(1.11) No restriction on modded modules for online activity


#1

I seem to be able to do Encounter at Andromeda, or to fight challenges, with modded modules; the ludicrous Encounter at Andromeda score I just posted demonstrates the possibilities. Surely these parts of the game should only be scored online if you are using unmodified modules only?


#2

I agree. What’s the point of a highscore table if one can use mods to get an arbitrarily high score?


#3

This could be enforced but it basically means checking every single piece of data on the client side against copies on the server side every time you post a challenge.
And then…
You could pause the game at the end of the battle just before you submit the score, open up some fiddly binary editor, and do clever hacks to change the values in RAM so they looked legit.
If you really wanted to get on the high score table that badly. It’s pretty impossible to prevent 100%. You can prevent it 99.9%, but you only need one user who is determined to spoil the highs cores to wreck the whole thing.
I’d prefer to not have to dedicate a lot of time, and bandwidth and everyone’s CPU and hard drive into preventing this. I can delete any high score entry we know to be fake. I’d rather just do that. What does everyone else think?


#4

It sounds fair, after all, it would be an needless amount of work on your end, and it would never be foolproof. But some casual mod-checking might still be a good idea, if only to prevent accidental illegal scores due to someone forgetting they had a mod installed.


#5

I’d say, take a multi-tiered approach to the problem. Make some basic client-side checks to filter out 90% of the obvious stuff. For the other 10%, either rely on people reporting scores for you to delete (which, if the game is successful, will take up a lot of your time), make a moderation group who has that responsibility, or use some more robust server-side tests, like uploading the battle info (not the results) and running the battle server-side.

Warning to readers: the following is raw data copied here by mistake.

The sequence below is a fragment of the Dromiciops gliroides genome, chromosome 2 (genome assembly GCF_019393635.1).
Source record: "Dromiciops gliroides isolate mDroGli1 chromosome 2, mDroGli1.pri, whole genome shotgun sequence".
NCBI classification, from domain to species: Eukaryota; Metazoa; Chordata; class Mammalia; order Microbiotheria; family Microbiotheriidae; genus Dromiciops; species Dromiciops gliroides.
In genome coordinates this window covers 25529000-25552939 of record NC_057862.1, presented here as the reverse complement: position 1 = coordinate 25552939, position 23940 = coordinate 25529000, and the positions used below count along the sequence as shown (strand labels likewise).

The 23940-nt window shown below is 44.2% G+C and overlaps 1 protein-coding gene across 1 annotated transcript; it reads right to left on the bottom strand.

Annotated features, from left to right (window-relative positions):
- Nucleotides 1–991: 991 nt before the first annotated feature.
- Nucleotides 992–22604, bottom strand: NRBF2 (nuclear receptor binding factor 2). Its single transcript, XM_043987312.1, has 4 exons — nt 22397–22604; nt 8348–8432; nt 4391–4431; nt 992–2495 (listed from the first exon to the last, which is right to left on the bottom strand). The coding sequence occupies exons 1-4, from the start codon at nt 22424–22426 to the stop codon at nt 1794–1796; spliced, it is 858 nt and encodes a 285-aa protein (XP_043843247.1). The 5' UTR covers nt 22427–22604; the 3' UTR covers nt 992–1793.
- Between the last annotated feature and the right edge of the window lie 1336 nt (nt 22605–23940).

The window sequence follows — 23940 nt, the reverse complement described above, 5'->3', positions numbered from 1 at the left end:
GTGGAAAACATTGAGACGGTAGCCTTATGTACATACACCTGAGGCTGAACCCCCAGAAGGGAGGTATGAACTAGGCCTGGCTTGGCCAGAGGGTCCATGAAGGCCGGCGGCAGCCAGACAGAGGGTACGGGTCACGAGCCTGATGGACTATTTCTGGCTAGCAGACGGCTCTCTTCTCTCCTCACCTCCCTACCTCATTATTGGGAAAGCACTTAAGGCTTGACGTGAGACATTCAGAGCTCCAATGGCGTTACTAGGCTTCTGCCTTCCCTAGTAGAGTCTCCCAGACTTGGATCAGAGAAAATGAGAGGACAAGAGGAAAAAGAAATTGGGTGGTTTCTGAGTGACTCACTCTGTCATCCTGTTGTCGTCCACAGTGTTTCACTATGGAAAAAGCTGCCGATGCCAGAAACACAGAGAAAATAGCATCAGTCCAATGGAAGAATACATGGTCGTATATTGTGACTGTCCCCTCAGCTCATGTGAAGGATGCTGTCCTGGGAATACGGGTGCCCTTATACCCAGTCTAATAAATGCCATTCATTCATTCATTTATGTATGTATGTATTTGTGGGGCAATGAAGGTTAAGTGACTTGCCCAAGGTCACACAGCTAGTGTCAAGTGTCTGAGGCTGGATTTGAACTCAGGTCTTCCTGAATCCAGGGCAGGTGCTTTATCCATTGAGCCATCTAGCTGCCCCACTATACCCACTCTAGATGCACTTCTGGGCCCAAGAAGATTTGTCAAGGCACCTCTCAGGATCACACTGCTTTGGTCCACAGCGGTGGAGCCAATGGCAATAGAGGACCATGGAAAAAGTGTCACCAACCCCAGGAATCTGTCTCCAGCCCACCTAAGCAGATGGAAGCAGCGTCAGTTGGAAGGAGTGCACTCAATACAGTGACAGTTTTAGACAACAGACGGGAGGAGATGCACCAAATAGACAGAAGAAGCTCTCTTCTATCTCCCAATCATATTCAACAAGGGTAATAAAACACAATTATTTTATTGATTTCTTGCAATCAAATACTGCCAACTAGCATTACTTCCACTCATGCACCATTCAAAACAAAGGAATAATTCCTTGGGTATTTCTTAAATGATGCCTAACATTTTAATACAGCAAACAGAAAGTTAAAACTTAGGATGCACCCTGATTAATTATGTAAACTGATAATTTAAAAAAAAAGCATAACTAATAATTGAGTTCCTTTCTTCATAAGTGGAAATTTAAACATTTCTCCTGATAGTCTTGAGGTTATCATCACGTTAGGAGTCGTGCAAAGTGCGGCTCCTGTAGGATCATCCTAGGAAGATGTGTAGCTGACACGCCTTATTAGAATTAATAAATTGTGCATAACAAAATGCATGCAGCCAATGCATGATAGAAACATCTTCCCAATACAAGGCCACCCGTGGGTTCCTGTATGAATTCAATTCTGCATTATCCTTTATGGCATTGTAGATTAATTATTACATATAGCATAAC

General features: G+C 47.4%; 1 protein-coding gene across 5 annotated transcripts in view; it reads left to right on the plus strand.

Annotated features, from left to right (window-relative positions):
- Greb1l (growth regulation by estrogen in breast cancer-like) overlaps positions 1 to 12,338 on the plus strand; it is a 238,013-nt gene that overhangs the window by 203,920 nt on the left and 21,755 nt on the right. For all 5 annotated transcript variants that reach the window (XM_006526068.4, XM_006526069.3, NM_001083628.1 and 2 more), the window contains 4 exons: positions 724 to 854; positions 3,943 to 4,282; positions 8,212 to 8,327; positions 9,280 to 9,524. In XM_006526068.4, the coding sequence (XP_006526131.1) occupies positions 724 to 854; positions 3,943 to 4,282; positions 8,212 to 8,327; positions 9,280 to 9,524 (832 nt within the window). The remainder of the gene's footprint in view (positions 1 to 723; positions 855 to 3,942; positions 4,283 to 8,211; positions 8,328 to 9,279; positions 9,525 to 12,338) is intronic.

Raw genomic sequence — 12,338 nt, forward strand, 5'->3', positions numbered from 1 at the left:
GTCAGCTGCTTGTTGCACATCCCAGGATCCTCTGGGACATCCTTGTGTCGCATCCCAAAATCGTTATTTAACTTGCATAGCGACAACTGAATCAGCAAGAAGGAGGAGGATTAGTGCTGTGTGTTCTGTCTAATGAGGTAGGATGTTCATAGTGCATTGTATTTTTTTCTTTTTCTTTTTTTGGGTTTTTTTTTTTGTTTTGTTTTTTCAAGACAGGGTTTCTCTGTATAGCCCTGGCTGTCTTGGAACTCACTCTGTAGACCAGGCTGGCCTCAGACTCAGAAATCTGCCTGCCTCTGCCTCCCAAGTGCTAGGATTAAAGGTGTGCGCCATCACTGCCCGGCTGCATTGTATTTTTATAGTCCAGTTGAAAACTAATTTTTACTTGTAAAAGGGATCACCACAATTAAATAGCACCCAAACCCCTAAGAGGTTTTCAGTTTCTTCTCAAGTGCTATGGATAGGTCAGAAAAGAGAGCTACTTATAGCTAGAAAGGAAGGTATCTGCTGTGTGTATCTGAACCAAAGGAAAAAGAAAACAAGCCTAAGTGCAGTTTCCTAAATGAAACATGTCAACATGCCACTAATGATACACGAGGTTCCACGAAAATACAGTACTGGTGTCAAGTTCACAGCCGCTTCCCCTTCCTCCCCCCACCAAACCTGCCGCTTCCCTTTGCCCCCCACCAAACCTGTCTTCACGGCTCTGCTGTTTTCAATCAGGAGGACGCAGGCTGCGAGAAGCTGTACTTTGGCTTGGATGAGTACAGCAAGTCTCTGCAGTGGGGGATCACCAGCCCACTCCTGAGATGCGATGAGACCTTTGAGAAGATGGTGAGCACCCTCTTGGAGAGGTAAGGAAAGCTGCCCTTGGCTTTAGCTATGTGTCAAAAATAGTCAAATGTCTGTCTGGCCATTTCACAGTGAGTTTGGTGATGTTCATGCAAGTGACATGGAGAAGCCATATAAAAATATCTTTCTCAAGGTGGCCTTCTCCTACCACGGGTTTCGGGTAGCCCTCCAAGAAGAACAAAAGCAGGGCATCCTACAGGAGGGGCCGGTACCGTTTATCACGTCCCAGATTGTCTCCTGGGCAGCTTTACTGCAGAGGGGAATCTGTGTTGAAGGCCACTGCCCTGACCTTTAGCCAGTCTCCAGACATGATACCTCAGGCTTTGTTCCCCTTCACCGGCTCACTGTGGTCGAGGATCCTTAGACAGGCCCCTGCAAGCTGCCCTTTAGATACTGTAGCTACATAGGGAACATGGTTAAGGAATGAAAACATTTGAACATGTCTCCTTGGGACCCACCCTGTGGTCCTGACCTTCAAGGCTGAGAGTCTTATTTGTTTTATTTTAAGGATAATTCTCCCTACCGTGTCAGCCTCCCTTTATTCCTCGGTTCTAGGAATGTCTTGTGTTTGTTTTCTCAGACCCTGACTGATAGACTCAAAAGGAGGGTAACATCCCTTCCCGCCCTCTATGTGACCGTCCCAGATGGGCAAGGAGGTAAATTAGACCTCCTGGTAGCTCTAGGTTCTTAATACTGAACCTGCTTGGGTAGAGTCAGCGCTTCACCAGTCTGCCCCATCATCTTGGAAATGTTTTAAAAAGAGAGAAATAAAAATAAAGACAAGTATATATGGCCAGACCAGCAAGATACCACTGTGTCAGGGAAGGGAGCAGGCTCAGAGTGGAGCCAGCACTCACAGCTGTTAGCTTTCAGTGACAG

#6

Delete highscores every day/week automatically.


#7

I think such solution might work, although I haven’t had much experience in this particular field, mostly know some raw theory - namely to create a “packed archive” with all the data stored both on client & server. When a challenge is chosen it could load data only from this file after it’s been first verified, using checksum (although as far as I remember it’s not very reliable when it comes to intentional) for instance or, better, hashing, client-side, then server-side after victory or when uploading score. Of course it’d have its downsides and would require updating the key… still, it might become too cumbersome when people start uploading “cheat fleets”. Also, I can’t really remember how expensive using checksum/hashing was. So, yeah. :wink:

On the other hand for instance Audiosurf uses user-controlled scoreboards with the ability to view the track’s map/length etc. letting others report suspicious scores. Not sure how that’d work in GSB though, unless you could view replays or view module stats of the uploaded fleet.